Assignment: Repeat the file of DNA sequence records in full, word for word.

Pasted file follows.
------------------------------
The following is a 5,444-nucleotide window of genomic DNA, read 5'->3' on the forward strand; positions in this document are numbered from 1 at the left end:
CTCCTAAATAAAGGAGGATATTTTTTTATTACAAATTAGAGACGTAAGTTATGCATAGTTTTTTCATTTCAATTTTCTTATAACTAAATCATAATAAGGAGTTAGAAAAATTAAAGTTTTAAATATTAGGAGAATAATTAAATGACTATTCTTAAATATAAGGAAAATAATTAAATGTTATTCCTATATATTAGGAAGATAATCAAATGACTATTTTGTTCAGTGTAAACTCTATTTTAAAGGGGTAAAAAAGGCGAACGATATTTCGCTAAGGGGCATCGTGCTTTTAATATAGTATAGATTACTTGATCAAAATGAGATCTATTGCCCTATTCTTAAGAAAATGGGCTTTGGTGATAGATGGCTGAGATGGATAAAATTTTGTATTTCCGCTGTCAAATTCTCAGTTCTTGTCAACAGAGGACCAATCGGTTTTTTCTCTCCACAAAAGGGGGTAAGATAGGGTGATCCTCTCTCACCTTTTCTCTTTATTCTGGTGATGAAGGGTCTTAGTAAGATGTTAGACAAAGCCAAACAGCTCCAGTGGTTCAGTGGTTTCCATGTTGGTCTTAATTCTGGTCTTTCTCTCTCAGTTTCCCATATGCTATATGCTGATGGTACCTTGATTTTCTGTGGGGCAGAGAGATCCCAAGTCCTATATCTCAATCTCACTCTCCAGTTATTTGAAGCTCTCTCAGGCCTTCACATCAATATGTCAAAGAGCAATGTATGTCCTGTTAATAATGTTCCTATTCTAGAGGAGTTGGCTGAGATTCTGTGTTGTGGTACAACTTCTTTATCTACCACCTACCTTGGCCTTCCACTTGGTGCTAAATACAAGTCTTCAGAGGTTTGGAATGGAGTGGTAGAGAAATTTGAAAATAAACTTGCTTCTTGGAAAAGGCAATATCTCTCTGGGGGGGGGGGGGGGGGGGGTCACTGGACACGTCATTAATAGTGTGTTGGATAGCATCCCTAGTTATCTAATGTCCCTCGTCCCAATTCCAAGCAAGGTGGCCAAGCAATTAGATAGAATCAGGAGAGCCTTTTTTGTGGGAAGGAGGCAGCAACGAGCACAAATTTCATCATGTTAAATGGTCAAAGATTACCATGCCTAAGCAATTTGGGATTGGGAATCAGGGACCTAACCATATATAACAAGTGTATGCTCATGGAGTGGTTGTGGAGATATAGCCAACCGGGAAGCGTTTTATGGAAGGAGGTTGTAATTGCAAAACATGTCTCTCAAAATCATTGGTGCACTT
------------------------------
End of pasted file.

The following is a 5,444-nucleotide window of genomic DNA, read 5'->3' on the forward strand; positions in this document are numbered from 1 at the left end:
CTCCTAAATAAAGGAGGATATTTTTTTATTACAAATTAGAGACGTAAGTTATGCATAGTTTTTTCATTTCAATTTTCTTATAACTAAATCATAATAAGGAGTTAGAAAAATTAAAGTTTTAAATATTAGGAGAATAATTAAATGACTATTCTTAAATATAAGGAAAATAATTAAATGTTATTCCTATATATTAGGAAGATAATCAAATGACTATTTTGTTCAGTGTAAACTCTATTTTAAAGGGGTAAAAAAGGCGAACGATATTTCGCTAAGGGGCATCGTGCTTTTAATATAGTATAGATTACTTGATCAAAATGAGATCTATTGCCCTATTCTTAAGAAAATGGGCTTTGGTGATAGATGGCTGAGATGGATAAAATTTTGTATTTCCGCTGTCAAATTCTCAGTTCTTGTCAACAGAGGACCAATCGGTTTTTTCTCTCCACAAAAGGGGGTAAGATAGGGTGATCCTCTCTCACCTTTTCTCTTTATTCTGGTGATGAAGGGTCTTAGTAAGATGTTAGACAAAGCCAAACAGCTCCAGTGGTTCAGTGGTTTCCATGTTGGTCTTAATTCTGGTCTTTCTCTCTCAGTTTCCCATATGCTATATGCTGATGGTACCTTGATTTTCTGTGGGGCAGAGAGATCCCAAGTCCTATATCTCAATCTCACTCTCCAGTTATTTGAAGCTCTCTCAGGCCTTCACATCAATATGTCAAAGAGCAATGTATGTCCTGTTAATAATGTTCCTATTCTAGAGGAGTTGGCTGAGATTCTGTGTTGTGGTACAACTTCTTTATCTACCACCTACCTTGGCCTTCCACTTGGTGCTAAATACAAGTCTTCAGAGGTTTGGAATGGAGTGGTAGAGAAATTTGAAAATAAACTTGCTTCTTGGAAAAGGCAATATCTCTCTGGGGGGGGGGGGGGGGGGGGTCACTGGACACGTCATTAATAGTGTGTTGGATAGCATCCCTAGTTATCTAATGTCCCTCGTCCCAATTCCAAGCAAGGTGGCCAAGCAATTAGATAGAATCAGGAGAGCCTTTTTTGTGGGAAGGAGGCAGCAACGAGCACAAATTTCATCATGTTAAATGGTCAAAGATTACCATGCCTAAGCAATTTGGGATTGGGAATCAGGGACCTAACCATATATAACAAGTGTATGCTCATGGAGTGGTTGTGGAGATATAGCCAACCGGGAAGCGTTTTATGGAAGGAGGTTGTAATTGCAAAACATGTCTCTCAAAATCATTGGTGCACTT